1. A visit to the Anne Frank House is an absolute must if you are going to be visiting Amsterdam. Just make sure that you know exactly which tram to take to get there and which stop to get off at (Westermarkt, I remember) The people right by the entrance to the Amsterdam Centraal Station are the best to ask about this. I found a woman who worked there who was the most helpful and polite and respectful of all of the people that I had asked before. Also when you get on the tram, DO NOT ask the ticket man for a return ticket, because it DOES NOT EXIST. I learned this the hard way. I had asked a transit office worker about return tickets and he told me as much but I did not believe him because he was so rude to me that I just walked away. The ticket man on the tram scammed me out of almost six euros for one single ticket which should have cost far less, probably no more than one euro fifty. The best bet would have been to just buy a single ticket at the regular price, or to buy a Strippenkaart, which is a strip of several tickets all at once. Thus you get a discount per ticket if you buy a Strippenkaart versus buying each individual ticket by itself. The tickets can be used on both the trams and the buses, they are interchangable and universal. I do not remember if they have an expiration date or not. Entry into the Anne Frank House is about eight euros fifty, or somewhere around that price…from what I remember when I was there. Of course, I went several years ago back in the Spring of 2009, so probably they have raised their prices since then. Also bear in mind that you will have to wait in a tremendously long line that stretches all the way around the block, just to get into the front door of the building, which has been converted into a museum and bookstore selling copies of Anne Frank’s diary and other materials related to Anne Frank and the Holocaust in general. The Anne Frank House is located on a street called Prinzengracht, right by a canal. The wait time and the length of the line around the block of course depend on the day and the time that you go, I went probably around 4 PM or so, and I had to probably wait for at least half an hour as the line slowly snaked forward and into the building. Attendants from the Anne Frank House will come around to all of the people standing in line and hand out little pamphlets with more information, the pamphlets are available in a variety of languages. This is a must-see landmark in Amsterdam, and if you will be there, you really should go and see it, just so you can say that you have visited the Anne Frank House at least once in your life. I was only in the Netherlands for about three days total, so this was basically the only thing that I got to see, and I was determined to seek it out while I was in Amsterdam. Thank you so much, and I hope that you really enjoy your trip!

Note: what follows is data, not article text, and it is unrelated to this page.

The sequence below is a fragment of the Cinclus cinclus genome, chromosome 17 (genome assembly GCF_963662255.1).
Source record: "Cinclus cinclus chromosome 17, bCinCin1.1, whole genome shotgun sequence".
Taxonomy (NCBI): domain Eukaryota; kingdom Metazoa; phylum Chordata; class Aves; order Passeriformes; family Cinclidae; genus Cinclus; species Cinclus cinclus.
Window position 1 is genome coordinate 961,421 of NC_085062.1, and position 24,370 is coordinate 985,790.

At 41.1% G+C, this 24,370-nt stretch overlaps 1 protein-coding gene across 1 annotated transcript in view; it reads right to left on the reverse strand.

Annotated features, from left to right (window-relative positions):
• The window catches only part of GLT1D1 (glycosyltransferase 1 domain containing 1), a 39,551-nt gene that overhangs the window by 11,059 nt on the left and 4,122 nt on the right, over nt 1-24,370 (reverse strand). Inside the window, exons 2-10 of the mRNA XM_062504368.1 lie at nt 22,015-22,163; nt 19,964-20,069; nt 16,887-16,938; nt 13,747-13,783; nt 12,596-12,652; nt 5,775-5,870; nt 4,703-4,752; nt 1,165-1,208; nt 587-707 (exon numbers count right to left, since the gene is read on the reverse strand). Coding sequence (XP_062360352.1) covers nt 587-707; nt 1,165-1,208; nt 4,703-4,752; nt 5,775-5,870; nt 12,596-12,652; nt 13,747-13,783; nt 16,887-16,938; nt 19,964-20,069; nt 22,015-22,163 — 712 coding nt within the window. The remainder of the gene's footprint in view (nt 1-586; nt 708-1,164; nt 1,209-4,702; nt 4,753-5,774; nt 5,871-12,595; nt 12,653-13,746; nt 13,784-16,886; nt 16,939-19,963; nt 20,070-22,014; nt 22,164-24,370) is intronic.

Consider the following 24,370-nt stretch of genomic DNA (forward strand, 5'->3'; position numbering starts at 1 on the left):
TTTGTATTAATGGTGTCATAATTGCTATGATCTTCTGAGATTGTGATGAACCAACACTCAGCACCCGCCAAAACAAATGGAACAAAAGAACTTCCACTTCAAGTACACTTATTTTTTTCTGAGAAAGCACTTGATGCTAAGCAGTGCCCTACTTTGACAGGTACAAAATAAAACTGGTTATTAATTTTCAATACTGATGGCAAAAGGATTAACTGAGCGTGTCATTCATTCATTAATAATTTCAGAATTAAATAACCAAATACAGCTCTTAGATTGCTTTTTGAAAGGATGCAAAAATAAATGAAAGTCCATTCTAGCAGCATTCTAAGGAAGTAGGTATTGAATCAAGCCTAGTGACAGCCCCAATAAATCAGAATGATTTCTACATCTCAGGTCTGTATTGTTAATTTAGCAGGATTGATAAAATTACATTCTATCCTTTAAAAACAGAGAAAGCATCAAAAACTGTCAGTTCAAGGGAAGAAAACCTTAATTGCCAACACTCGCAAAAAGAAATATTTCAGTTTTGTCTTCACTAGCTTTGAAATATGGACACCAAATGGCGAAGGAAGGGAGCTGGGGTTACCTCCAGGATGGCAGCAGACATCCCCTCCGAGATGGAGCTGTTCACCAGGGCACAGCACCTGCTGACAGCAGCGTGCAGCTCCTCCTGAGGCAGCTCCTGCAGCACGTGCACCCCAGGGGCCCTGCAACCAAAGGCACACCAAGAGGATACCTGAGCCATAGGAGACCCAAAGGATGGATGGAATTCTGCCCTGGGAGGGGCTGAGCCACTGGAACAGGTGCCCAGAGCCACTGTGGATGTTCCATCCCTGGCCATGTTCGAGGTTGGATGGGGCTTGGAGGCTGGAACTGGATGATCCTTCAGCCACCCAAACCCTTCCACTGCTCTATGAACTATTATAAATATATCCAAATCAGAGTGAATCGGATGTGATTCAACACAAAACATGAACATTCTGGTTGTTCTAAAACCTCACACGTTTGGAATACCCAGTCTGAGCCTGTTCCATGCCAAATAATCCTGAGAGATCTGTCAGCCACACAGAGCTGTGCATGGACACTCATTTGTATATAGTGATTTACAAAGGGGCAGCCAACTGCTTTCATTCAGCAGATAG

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    1. Also, I might add, do not stay in the Lakeland Hotel in Monnickendam. And at all costs avoid taking a tour with Anderson Tours, a company that is based in London and that runs several package tours to Amsterdam, all of which are horrible and which leave much to be desired.

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    2. Thank you! Thank you! I really appreciate the tips on riding the tram. I’ll definitely look into the Strippenkaart tickets. It sounds like that ticket simplifies things a lot. The Anne Frank house is officially on the must-see list.

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  2. Great post. I used to sit next to the copier at work and everyone assumed since I sat next to it, I must be the expert. I always wanted to tell them to shove it! I don’t know why it is jammed or why it won’t print double-sided…or whatever. I think I need to run through the tulips now.